HARTFORD – The music ministry at the Cathedral of St. Joseph was highly regarded even before the Archdiocesan Youth Choir (AYC) came into existence in 2012. It already had featured the Cathedral Choir, the Soli Deo Gloria Orchestra, volunteer instrumentalists, visiting choirs, the Sacred Sounds concert series, an 8,000-pipe Austin organ and more. But for music director Ezequiel Menéndez, something was missing.
“We always wanted to have a youth choir that would sing in a serious way, not just to have kids being cute but singing serious music, like cathedrals in other states are doing,” Dr. Menéndez said. As he traveled around the country attending music conventions, he was able to study firsthand youth choirs in Utah; Cambridge, Mass.; and other areas.
He established the youth choir in September of 2012 and installed renowned music teacher Brian Gedicks as its choirmaster.
The choir is open to young people 7 to 18 years old who pass an audition and express a deep desire and commitment to learn and to attend rehearsals and scheduled events.
“The kids come here [St. Joseph Cathedral] from 9 a.m. to 12 [noon] on Sundays. You know, youth today are very busy, so it was very difficult to get kids to come to Hartford during the week,” Dr. Menéndez said. They rehearse from 9 to 10:45 and then take part in the liturgy, singing hymns, antiphons, the Agnus Dei and more. For their time, talent and commitment, they receive a small stipend.
“The goal,” Mr. Gedicks said, “is to show what’s possible with young people and the sacred music tradition of the church, to enhance the liturgy and hopefully to serve as inspiration.”
The choir includes four boys and nine girls, he said. In an email, he added, “The goal is to build up the choir program to a membership of 30-35, consisting of a training choir, a choir for boys with changed voices, and a combined mixed voice choir, that sings at all of the major liturgies of the archdiocese and at the Cathedral of Saint Joseph, as well as in local parishes.”
Gregorian Chant will be the foundation of AYC’s repertoire, he wrote, adding, “The repertoire also includes hymns and anthems and other types of Sacred Music. Entering our third year, the choir [has] already learned much of the great chants and hymns integral to the liturgy of the Church. Going forward, the choir is looking forward to learning more advanced polyphonic repertoire that is based on these foundational chants and hymns.”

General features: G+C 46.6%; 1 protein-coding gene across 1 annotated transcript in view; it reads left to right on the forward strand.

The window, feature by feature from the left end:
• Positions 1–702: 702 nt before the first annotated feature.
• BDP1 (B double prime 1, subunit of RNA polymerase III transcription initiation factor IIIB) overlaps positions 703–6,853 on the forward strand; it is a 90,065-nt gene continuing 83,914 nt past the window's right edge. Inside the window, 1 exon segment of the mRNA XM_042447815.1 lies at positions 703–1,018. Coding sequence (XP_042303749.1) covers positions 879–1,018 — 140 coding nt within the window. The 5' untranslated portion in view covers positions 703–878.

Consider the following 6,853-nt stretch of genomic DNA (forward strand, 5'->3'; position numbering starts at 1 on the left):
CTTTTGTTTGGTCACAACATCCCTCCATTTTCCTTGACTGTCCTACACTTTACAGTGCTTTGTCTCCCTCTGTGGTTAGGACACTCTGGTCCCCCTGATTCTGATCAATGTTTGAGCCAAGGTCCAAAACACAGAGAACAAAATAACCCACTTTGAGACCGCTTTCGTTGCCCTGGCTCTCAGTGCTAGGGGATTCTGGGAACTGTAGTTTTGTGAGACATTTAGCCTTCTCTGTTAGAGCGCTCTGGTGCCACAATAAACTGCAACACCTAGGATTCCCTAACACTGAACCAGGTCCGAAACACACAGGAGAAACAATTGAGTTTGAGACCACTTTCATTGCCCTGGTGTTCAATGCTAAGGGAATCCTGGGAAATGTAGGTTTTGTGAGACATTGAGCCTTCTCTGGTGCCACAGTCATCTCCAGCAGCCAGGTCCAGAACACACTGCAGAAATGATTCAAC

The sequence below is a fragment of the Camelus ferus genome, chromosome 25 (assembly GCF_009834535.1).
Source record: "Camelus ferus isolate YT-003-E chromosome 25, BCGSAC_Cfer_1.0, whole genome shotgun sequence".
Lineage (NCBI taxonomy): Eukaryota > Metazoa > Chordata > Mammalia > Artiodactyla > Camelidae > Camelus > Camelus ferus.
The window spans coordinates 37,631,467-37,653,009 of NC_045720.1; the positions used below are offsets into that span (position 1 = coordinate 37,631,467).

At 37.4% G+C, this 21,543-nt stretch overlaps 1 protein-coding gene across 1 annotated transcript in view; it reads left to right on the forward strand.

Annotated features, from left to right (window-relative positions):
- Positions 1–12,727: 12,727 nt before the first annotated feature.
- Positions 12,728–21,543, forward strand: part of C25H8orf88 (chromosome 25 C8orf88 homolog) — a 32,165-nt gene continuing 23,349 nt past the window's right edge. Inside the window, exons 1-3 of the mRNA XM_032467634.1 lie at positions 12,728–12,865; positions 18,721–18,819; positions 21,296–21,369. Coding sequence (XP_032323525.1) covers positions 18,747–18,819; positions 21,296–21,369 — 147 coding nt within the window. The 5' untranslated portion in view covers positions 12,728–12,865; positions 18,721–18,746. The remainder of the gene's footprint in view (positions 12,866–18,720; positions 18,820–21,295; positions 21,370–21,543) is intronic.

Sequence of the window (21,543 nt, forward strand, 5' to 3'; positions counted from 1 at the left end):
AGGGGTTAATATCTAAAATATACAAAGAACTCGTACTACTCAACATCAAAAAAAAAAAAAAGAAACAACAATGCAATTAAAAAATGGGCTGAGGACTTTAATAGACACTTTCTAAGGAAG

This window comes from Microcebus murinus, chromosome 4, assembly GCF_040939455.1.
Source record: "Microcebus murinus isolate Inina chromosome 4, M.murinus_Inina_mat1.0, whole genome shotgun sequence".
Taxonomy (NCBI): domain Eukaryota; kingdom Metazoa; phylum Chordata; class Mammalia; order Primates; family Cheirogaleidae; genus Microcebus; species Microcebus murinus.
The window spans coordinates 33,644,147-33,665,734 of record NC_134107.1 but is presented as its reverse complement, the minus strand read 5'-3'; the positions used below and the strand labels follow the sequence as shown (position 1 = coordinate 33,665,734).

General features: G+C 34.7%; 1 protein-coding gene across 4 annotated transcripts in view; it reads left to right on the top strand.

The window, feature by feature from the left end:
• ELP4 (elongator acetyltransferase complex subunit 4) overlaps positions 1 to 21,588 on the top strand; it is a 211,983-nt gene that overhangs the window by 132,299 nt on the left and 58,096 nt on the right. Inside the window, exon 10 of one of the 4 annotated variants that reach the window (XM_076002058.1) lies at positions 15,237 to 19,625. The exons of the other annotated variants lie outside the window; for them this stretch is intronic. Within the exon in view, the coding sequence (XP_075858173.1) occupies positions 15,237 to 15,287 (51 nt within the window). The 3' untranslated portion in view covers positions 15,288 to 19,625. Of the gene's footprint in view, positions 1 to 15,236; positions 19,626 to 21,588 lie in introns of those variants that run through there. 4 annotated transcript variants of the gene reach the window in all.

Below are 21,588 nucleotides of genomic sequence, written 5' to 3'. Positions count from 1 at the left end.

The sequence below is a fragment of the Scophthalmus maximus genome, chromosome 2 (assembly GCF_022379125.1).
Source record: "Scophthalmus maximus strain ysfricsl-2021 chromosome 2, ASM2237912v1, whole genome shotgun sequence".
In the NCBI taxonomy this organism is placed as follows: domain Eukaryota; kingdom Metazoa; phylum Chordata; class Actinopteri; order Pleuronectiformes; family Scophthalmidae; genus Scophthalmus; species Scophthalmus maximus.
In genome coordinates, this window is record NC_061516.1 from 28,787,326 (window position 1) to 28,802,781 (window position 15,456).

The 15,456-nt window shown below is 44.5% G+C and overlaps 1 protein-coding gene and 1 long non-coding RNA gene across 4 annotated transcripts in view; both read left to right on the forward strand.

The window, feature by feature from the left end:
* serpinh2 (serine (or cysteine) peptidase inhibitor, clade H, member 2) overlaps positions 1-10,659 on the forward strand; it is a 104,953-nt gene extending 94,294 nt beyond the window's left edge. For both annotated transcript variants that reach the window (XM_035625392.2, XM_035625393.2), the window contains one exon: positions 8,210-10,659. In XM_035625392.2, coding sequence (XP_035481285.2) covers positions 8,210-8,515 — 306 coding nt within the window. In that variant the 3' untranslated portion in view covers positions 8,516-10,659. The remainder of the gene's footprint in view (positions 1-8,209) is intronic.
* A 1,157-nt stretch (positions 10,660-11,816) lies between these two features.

In a phone conversation, he said, “The choir is not necessarily for everyone, but if there’s a family or some young people who really want to explore their voice and learn the music of the church and want to join in the singing in a very high-quality choir, it’s a great opportunity.”
He stressed that not everyone who auditions will automatically be accepted. “We’re not taking just anybody. They have to be the right person,” he said. “Right now, we have an excellent group, 13 singers, a really great sound together. We worked a lot on matching our vowels and balancing and blending the voices, so that we have a beautiful unison sound. That’s a high priority for my work with the choirs, to really work with that sound, to cultivate that sound, by really listening to how each individual voice is different – a different color, different texture, different shading – and how important it is to blend all those voices together in a certain way that sort of builds up the sound and enhances the sound and multiplies the sound.”
The choir includes singers from parishes in West Hartford, Glastonbury, Waterbury and Avon.
Private auditions for new members begin in August. “They are very short, maybe 10 minutes. It’s great if they have songs prepared,” Mr. Gedicks said. The songs need not be complicated, because they are mainly so he can hear the quality of the voices.
To learn more or to schedule an audition, contact: Cathedral of St. Joseph, Office of Music Ministries at 860-578-1433 or email firstname.lastname@example.org.